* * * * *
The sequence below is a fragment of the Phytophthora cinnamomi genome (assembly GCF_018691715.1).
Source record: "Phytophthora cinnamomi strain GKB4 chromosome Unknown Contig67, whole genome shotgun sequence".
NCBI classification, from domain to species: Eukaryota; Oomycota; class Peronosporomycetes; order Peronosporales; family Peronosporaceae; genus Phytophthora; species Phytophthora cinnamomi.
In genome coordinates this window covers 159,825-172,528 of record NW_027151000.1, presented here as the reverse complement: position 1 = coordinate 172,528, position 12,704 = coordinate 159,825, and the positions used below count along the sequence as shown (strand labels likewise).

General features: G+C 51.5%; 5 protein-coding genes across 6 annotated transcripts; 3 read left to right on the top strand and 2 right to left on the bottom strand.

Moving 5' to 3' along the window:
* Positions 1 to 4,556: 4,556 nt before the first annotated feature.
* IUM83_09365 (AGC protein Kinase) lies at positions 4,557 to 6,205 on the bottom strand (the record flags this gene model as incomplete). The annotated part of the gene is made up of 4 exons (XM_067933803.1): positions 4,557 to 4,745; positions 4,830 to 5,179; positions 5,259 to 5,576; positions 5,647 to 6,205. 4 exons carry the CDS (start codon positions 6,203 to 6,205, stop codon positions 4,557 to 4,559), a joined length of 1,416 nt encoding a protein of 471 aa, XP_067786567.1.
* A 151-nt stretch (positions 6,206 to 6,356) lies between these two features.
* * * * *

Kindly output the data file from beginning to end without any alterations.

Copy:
The sequence below is a fragment of the Phytophthora cinnamomi genome (assembly GCF_018691715.1).
Source record: "Phytophthora cinnamomi strain GKB4 chromosome Unknown Contig67, whole genome shotgun sequence".
NCBI classification, from domain to species: Eukaryota; Oomycota; class Peronosporomycetes; order Peronosporales; family Peronosporaceae; genus Phytophthora; species Phytophthora cinnamomi.
In genome coordinates this window covers 159,825-172,528 of record NW_027151000.1, presented here as the reverse complement: position 1 = coordinate 172,528, position 12,704 = coordinate 159,825, and the positions used below count along the sequence as shown (strand labels likewise).

General features: G+C 51.5%; 5 protein-coding genes across 6 annotated transcripts; 3 read left to right on the top strand and 2 right to left on the bottom strand.

Moving 5' to 3' along the window:
* Positions 1 to 4,556: 4,556 nt before the first annotated feature.
* IUM83_09365 (AGC protein Kinase) lies at positions 4,557 to 6,205 on the bottom strand (the record flags this gene model as incomplete). The annotated part of the gene is made up of 4 exons (XM_067933803.1): positions 4,557 to 4,745; positions 4,830 to 5,179; positions 5,259 to 5,576; positions 5,647 to 6,205. 4 exons carry the CDS (start codon positions 6,203 to 6,205, stop codon positions 4,557 to 4,559), a joined length of 1,416 nt encoding a protein of 471 aa, XP_067786567.1.
* A 151-nt stretch (positions 6,206 to 6,356) lies between these two features.